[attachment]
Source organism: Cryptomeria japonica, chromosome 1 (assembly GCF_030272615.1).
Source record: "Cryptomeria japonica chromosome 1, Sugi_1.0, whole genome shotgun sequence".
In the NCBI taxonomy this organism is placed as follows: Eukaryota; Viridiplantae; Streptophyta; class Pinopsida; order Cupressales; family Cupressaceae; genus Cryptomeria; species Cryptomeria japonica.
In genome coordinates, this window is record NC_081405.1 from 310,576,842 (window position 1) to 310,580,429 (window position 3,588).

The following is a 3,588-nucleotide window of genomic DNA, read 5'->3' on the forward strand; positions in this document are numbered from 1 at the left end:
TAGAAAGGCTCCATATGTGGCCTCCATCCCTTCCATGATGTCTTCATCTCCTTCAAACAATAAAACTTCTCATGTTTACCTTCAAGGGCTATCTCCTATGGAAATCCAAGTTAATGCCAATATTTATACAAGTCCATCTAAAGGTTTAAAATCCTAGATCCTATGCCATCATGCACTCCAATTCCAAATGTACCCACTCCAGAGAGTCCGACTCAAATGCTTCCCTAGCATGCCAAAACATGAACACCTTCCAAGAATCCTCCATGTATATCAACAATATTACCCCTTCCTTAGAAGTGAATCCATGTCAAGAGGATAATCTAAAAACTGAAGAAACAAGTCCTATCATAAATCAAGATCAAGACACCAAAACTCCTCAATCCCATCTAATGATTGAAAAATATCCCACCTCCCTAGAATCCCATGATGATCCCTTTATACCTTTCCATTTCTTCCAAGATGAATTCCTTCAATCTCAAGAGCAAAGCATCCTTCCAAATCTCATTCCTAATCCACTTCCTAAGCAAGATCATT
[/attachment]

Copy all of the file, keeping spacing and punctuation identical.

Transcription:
Source organism: Cryptomeria japonica, chromosome 1 (assembly GCF_030272615.1).
Source record: "Cryptomeria japonica chromosome 1, Sugi_1.0, whole genome shotgun sequence".
In the NCBI taxonomy this organism is placed as follows: Eukaryota; Viridiplantae; Streptophyta; class Pinopsida; order Cupressales; family Cupressaceae; genus Cryptomeria; species Cryptomeria japonica.
In genome coordinates, this window is record NC_081405.1 from 310,576,842 (window position 1) to 310,580,429 (window position 3,588).

The following is a 3,588-nucleotide window of genomic DNA, read 5'->3' on the forward strand; positions in this document are numbered from 1 at the left end:
TAGAAAGGCTCCATATGTGGCCTCCATCCCTTCCATGATGTCTTCATCTCCTTCAAACAATAAAACTTCTCATGTTTACCTTCAAGGGCTATCTCCTATGGAAATCCAAGTTAATGCCAATATTTATACAAGTCCATCTAAAGGTTTAAAATCCTAGATCCTATGCCATCATGCACTCCAATTCCAAATGTACCCACTCCAGAGAGTCCGACTCAAATGCTTCCCTAGCATGCCAAAACATGAACACCTTCCAAGAATCCTCCATGTATATCAACAATATTACCCCTTCCTTAGAAGTGAATCCATGTCAAGAGGATAATCTAAAAACTGAAGAAACAAGTCCTATCATAAATCAAGATCAAGACACCAAAACTCCTCAATCCCATCTAATGATTGAAAAATATCCCACCTCCCTAGAATCCCATGATGATCCCTTTATACCTTTCCATTTCTTCCAAGATGAATTCCTTCAATCTCAAGAGCAAAGCATCCTTCCAAATCTCATTCCTAATCCACTTCCTAAGCAAGATCATT